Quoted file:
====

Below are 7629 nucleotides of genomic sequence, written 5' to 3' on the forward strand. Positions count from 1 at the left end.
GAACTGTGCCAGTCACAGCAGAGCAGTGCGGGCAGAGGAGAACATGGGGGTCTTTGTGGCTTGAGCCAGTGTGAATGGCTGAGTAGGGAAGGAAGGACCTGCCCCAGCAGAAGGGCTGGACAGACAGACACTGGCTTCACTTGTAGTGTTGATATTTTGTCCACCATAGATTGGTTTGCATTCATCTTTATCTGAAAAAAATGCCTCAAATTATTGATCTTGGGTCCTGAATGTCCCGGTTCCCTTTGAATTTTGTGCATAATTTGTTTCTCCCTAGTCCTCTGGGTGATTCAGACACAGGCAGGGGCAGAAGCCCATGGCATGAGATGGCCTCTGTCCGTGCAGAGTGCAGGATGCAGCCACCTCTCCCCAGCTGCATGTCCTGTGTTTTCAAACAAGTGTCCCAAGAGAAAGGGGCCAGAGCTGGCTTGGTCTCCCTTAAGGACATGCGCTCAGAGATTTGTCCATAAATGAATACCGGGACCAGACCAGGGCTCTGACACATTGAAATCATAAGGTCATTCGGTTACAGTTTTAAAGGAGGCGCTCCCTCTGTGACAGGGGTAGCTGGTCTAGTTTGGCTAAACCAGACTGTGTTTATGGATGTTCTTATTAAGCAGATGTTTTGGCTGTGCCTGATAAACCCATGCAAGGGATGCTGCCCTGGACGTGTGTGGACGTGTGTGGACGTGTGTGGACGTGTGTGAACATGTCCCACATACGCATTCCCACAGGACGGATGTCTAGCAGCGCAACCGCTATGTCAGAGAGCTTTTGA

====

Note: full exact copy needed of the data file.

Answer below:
Below are 7629 nucleotides of genomic sequence, written 5' to 3' on the forward strand. Positions count from 1 at the left end.
GAACTGTGCCAGTCACAGCAGAGCAGTGCGGGCAGAGGAGAACATGGGGGTCTTTGTGGCTTGAGCCAGTGTGAATGGCTGAGTAGGGAAGGAAGGACCTGCCCCAGCAGAAGGGCTGGACAGACAGACACTGGCTTCACTTGTAGTGTTGATATTTTGTCCACCATAGATTGGTTTGCATTCATCTTTATCTGAAAAAAATGCCTCAAATTATTGATCTTGGGTCCTGAATGTCCCGGTTCCCTTTGAATTTTGTGCATAATTTGTTTCTCCCTAGTCCTCTGGGTGATTCAGACACAGGCAGGGGCAGAAGCCCATGGCATGAGATGGCCTCTGTCCGTGCAGAGTGCAGGATGCAGCCACCTCTCCCCAGCTGCATGTCCTGTGTTTTCAAACAAGTGTCCCAAGAGAAAGGGGCCAGAGCTGGCTTGGTCTCCCTTAAGGACATGCGCTCAGAGATTTGTCCATAAATGAATACCGGGACCAGACCAGGGCTCTGACACATTGAAATCATAAGGTCATTCGGTTACAGTTTTAAAGGAGGCGCTCCCTCTGTGACAGGGGTAGCTGGTCTAGTTTGGCTAAACCAGACTGTGTTTATGGATGTTCTTATTAAGCAGATGTTTTGGCTGTGCCTGATAAACCCATGCAAGGGATGCTGCCCTGGACGTGTGTGGACGTGTGTGGACGTGTGTGGACGTGTGTGAACATGTCCCACATACGCATTCCCACAGGACGGATGTCTAGCAGCGCAACCGCTATGTCAGAGAGCTTTTGA